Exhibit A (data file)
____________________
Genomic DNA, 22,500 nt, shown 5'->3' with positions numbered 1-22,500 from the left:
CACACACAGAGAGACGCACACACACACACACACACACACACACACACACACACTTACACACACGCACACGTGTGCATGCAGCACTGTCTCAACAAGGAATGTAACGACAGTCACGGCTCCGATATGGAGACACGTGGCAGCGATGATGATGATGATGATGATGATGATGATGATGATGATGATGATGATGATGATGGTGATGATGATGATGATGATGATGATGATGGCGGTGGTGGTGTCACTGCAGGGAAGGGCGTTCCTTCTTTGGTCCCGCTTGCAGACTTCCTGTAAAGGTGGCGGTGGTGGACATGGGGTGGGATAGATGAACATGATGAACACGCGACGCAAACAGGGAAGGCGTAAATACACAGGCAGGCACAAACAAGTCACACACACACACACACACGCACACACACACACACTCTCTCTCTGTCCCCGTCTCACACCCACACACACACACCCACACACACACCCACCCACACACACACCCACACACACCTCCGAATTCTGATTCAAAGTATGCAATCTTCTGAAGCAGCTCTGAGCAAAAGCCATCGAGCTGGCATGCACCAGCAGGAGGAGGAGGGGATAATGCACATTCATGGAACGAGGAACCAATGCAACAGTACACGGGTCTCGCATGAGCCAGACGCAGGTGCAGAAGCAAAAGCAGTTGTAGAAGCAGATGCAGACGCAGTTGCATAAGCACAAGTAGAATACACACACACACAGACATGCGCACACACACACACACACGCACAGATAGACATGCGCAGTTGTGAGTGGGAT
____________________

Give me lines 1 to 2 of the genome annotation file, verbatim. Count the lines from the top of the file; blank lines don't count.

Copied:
Genomic DNA, 22,500 nt, shown 5'->3' with positions numbered 1-22,500 from the left:
CACACACAGAGAGACGCACACACACACACACACACACACACACACACACACACTTACACACACGCACACGTGTGCATGCAGCACTGTCTCAACAAGGAATGTAACGACAGTCACGGCTCCGATATGGAGACACGTGGCAGCGATGATGATGATGATGATGATGATGATGATGATGATGATGATGATGATGATGATGGTGATGATGATGATGATGATGATGATGATGGCGGTGGTGGTGTCACTGCAGGGAAGGGCGTTCCTTCTTTGGTCCCGCTTGCAGACTTCCTGTAAAGGTGGCGGTGGTGGACATGGGGTGGGATAGATGAACATGATGAACACGCGACGCAAACAGGGAAGGCGTAAATACACAGGCAGGCACAAACAAGTCACACACACACACACACACGCACACACACACACACTCTCTCTCTGTCCCCGTCTCACACCCACACACACACACCCACACACACACCCACCCACACACACACCCACACACACCTCCGAATTCTGATTCAAAGTATGCAATCTTCTGAAGCAGCTCTGAGCAAAAGCCATCGAGCTGGCATGCACCAGCAGGAGGAGGAGGGGATAATGCACATTCATGGAACGAGGAACCAATGCAACAGTACACGGGTCTCGCATGAGCCAGACGCAGGTGCAGAAGCAAAAGCAGTTGTAGAAGCAGATGCAGACGCAGTTGCATAAGCACAAGTAGAATACACACACACACAGACATGCGCACACACACACACACACGCACAGATAGACATGCGCAGTTGTGAGTGGGAT